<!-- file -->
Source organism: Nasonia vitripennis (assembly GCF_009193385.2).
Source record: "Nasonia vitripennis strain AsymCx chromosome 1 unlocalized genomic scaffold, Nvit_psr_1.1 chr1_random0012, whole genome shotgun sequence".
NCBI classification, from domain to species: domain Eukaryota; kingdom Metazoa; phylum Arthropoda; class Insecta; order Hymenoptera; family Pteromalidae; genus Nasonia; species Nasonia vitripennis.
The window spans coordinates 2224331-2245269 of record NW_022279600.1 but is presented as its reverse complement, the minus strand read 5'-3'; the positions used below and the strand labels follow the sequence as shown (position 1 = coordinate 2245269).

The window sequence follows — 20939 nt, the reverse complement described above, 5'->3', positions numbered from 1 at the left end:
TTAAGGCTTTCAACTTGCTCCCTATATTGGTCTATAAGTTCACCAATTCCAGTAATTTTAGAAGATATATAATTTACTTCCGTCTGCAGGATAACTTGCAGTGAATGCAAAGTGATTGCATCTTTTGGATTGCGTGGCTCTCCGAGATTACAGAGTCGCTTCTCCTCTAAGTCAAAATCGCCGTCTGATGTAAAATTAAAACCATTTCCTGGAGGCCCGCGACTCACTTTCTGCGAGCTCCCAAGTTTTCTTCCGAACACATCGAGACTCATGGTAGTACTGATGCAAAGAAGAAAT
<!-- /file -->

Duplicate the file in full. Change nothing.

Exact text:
Source organism: Nasonia vitripennis (assembly GCF_009193385.2).
Source record: "Nasonia vitripennis strain AsymCx chromosome 1 unlocalized genomic scaffold, Nvit_psr_1.1 chr1_random0012, whole genome shotgun sequence".
NCBI classification, from domain to species: domain Eukaryota; kingdom Metazoa; phylum Arthropoda; class Insecta; order Hymenoptera; family Pteromalidae; genus Nasonia; species Nasonia vitripennis.
The window spans coordinates 2224331-2245269 of record NW_022279600.1 but is presented as its reverse complement, the minus strand read 5'-3'; the positions used below and the strand labels follow the sequence as shown (position 1 = coordinate 2245269).

The window sequence follows — 20939 nt, the reverse complement described above, 5'->3', positions numbered from 1 at the left end:
TTAAGGCTTTCAACTTGCTCCCTATATTGGTCTATAAGTTCACCAATTCCAGTAATTTTAGAAGATATATAATTTACTTCCGTCTGCAGGATAACTTGCAGTGAATGCAAAGTGATTGCATCTTTTGGATTGCGTGGCTCTCCGAGATTACAGAGTCGCTTCTCCTCTAAGTCAAAATCGCCGTCTGATGTAAAATTAAAACCATTTCCTGGAGGCCCGCGACTCACTTTCTGCGAGCTCCCAAGTTTTCTTCCGAACACATCGAGACTCATGGTAGTACTGATGCAAAGAAGAAAT